This also depends on the beans used. Yemen and certain Brazilian combos can do this, as they produce a lot of crema. On the other hand, pulling a shot with a less crema producing, higher acidity bean such as a Kenya may not accomplish the same thing.
It may be worth taking a PAID vacation to a city close to you that has a well recognized shop that pulls great shots.
I believe there is a fairly new thread here that lists recommended cafe's geographically.
Of course, for your home set-up folks here and on CG recommend getting a dedicated espresso grinder.
Nothing else will approach the grind you need for a proper espresso.
Fortunately, there are now choices in the $200-$250 area that can get you there
Rob
LMWDP #187
www.robertjason.com

atrueblood

#6: Post by atrueblood »

thanks for responding guys. What your describing sounds closer to what I see on this site than what I'm tasting from these local cafés. My problem here (besides not having good equipment) is I'm here in southern Utah. Hardly anyone drinks coffee, so we get these little "cafés" that try to cater to people that do. some of their drinks are good, but I've been trying straight espresso and it is not good.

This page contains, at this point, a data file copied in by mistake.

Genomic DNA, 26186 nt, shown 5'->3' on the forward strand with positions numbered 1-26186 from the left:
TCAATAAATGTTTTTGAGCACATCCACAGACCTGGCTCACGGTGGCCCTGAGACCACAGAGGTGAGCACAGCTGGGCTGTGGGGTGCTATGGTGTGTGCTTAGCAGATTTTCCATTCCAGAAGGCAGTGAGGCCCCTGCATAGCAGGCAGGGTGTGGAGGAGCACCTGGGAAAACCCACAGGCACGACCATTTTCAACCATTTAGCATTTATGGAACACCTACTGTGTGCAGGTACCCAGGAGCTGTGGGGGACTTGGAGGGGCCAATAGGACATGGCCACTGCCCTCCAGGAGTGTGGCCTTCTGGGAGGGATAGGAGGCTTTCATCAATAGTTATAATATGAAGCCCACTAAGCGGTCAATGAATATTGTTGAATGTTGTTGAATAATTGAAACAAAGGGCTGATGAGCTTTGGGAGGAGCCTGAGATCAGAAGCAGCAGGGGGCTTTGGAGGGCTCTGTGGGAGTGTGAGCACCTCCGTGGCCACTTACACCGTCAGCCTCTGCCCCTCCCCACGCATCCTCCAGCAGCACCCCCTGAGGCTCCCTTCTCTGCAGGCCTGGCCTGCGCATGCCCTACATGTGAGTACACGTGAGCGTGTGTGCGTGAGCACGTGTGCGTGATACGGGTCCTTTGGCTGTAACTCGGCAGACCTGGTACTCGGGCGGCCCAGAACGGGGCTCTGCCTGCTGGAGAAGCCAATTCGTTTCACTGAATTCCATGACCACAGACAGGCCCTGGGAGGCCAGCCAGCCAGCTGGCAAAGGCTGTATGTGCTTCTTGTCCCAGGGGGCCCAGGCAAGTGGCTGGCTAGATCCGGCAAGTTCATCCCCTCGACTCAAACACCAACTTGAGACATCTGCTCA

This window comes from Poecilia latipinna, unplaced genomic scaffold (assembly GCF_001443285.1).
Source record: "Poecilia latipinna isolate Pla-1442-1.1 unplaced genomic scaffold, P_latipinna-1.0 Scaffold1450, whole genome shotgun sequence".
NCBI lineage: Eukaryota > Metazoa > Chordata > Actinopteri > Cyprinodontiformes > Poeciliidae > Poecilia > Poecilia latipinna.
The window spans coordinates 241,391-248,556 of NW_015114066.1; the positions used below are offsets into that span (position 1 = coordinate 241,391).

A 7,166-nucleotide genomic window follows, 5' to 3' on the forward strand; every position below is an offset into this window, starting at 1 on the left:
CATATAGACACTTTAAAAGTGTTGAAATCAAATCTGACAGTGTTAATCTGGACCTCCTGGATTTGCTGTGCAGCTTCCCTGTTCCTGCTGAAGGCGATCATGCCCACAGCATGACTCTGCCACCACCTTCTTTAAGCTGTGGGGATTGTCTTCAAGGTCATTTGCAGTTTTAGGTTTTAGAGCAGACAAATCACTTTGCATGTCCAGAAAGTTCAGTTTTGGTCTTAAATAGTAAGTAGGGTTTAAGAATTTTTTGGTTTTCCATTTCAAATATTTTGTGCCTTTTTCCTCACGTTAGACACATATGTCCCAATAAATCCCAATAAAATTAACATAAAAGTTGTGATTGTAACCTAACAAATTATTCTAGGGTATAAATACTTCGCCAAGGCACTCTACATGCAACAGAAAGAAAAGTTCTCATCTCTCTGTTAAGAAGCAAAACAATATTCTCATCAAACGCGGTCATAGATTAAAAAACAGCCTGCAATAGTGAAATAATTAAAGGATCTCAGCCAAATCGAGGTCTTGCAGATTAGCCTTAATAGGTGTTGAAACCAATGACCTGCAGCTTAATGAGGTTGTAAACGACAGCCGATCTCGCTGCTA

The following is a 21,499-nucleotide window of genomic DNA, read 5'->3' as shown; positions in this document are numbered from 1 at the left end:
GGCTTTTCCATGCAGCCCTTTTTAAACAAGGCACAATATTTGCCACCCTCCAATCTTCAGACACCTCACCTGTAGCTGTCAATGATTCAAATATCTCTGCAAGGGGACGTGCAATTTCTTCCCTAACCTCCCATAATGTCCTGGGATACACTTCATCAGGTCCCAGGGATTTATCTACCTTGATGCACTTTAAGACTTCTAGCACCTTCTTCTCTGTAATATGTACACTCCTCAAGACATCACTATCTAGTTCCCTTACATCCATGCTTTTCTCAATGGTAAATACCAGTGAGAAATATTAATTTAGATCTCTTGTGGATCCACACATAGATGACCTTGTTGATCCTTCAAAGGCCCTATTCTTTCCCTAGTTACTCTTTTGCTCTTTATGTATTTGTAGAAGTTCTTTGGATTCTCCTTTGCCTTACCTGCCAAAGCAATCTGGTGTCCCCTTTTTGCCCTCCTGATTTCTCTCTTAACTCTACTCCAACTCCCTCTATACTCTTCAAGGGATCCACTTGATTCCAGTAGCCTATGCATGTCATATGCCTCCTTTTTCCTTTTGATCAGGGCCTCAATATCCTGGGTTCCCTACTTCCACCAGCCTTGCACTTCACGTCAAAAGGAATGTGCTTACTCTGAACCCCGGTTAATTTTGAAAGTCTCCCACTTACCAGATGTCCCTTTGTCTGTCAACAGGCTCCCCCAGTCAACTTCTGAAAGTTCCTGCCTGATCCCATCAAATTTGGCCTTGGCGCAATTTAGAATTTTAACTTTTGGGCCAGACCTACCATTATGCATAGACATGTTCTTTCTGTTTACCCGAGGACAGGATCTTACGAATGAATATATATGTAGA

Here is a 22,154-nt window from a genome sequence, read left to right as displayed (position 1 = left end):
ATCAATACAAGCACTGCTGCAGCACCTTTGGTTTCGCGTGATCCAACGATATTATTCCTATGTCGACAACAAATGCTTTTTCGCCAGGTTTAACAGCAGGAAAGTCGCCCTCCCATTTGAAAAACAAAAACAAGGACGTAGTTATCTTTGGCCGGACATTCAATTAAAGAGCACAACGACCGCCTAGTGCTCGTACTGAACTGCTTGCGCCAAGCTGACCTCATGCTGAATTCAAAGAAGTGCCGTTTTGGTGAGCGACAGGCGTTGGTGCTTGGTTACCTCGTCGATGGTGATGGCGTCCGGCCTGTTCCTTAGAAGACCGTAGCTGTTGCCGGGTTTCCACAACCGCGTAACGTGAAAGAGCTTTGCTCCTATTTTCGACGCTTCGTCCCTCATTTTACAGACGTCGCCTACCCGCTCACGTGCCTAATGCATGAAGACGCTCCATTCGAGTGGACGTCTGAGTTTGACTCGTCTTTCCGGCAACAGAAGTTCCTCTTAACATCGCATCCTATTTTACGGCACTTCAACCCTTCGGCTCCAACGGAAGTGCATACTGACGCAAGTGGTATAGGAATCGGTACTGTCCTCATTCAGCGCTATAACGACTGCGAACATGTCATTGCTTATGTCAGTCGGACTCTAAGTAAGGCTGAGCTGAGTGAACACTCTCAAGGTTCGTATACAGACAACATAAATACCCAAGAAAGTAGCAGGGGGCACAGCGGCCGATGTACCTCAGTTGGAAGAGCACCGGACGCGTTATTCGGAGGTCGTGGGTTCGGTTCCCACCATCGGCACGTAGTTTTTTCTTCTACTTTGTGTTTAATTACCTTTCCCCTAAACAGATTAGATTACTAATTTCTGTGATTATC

Alek

IMAWriter
Supporter

#7: Post by IMAWriter »

There's a place I guess not too far from Troy, Idaho (location of Orphan Espresso...lever machine goodies, restorations, etc) called "Domo", I believe. They roast there own. Go there if it's within 100 miles?
Don't purchase whole bean unless you want to be disappointed, due to your lack of a good grinder. Purchase a used Mazzer SJ, etc, and you'll be rockin'...even on your machine, if you remove the "crema enhancer" thing...if it has one.



EDIT,,,whoops.,..I missed Utah, thinking Idaho....WAY my bad :oops:
Rob
LMWDP #187
www.robertjason.com

User avatar
Compass Coffee
Sponsor

#8: Post by Compass Coffee »

Might try caffe d'bolla in Salt Lake City. (found them via espressomap.com). Also give a shout out on BGA forum and barista exchange to find who's pulling where in Utah.
Mike McGinness, Head Bean (Owner/Roast Master)
http://www.CompassCoffeeRoasting.com